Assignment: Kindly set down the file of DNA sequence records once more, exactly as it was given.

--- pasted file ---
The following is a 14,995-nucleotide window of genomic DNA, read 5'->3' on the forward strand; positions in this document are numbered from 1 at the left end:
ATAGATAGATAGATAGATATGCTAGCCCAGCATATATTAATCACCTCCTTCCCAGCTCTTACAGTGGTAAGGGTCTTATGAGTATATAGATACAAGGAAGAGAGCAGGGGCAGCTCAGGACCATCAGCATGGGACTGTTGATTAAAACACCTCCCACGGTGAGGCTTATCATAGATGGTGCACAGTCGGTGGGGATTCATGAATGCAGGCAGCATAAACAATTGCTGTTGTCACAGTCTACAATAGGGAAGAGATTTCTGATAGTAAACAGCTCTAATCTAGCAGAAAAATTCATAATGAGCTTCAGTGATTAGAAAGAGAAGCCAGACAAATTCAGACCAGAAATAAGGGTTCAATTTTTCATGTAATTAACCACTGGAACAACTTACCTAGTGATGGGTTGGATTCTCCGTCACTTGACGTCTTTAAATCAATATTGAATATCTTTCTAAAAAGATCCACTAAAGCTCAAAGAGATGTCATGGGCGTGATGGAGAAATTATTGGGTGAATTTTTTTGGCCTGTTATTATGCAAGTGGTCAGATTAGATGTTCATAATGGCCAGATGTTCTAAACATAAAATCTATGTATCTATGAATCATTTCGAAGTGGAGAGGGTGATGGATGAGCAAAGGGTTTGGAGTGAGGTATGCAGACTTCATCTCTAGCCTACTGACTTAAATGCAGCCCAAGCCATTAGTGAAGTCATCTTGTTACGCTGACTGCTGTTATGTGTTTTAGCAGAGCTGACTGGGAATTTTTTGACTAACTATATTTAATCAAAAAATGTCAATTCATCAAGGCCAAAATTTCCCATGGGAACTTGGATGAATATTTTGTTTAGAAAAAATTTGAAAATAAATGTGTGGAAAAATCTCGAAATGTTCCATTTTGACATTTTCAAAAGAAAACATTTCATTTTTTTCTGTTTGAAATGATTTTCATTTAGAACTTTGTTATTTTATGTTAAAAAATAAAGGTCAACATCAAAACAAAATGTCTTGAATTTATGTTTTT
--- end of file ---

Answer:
The following is a 14,995-nucleotide window of genomic DNA, read 5'->3' on the forward strand; positions in this document are numbered from 1 at the left end:
ATAGATAGATAGATAGATATGCTAGCCCAGCATATATTAATCACCTCCTTCCCAGCTCTTACAGTGGTAAGGGTCTTATGAGTATATAGATACAAGGAAGAGAGCAGGGGCAGCTCAGGACCATCAGCATGGGACTGTTGATTAAAACACCTCCCACGGTGAGGCTTATCATAGATGGTGCACAGTCGGTGGGGATTCATGAATGCAGGCAGCATAAACAATTGCTGTTGTCACAGTCTACAATAGGGAAGAGATTTCTGATAGTAAACAGCTCTAATCTAGCAGAAAAATTCATAATGAGCTTCAGTGATTAGAAAGAGAAGCCAGACAAATTCAGACCAGAAATAAGGGTTCAATTTTTCATGTAATTAACCACTGGAACAACTTACCTAGTGATGGGTTGGATTCTCCGTCACTTGACGTCTTTAAATCAATATTGAATATCTTTCTAAAAAGATCCACTAAAGCTCAAAGAGATGTCATGGGCGTGATGGAGAAATTATTGGGTGAATTTTTTTGGCCTGTTATTATGCAAGTGGTCAGATTAGATGTTCATAATGGCCAGATGTTCTAAACATAAAATCTATGTATCTATGAATCATTTCGAAGTGGAGAGGGTGATGGATGAGCAAAGGGTTTGGAGTGAGGTATGCAGACTTCATCTCTAGCCTACTGACTTAAATGCAGCCCAAGCCATTAGTGAAGTCATCTTGTTACGCTGACTGCTGTTATGTGTTTTAGCAGAGCTGACTGGGAATTTTTTGACTAACTATATTTAATCAAAAAATGTCAATTCATCAAGGCCAAAATTTCCCATGGGAACTTGGATGAATATTTTGTTTAGAAAAAATTTGAAAATAAATGTGTGGAAAAATCTCGAAATGTTCCATTTTGACATTTTCAAAAGAAAACATTTCATTTTTTTCTGTTTGAAATGATTTTCATTTAGAACTTTGTTATTTTATGTTAAAAAATAAAGGTCAACATCAAAACAAAATGTCTTGAATTTATGTTTTT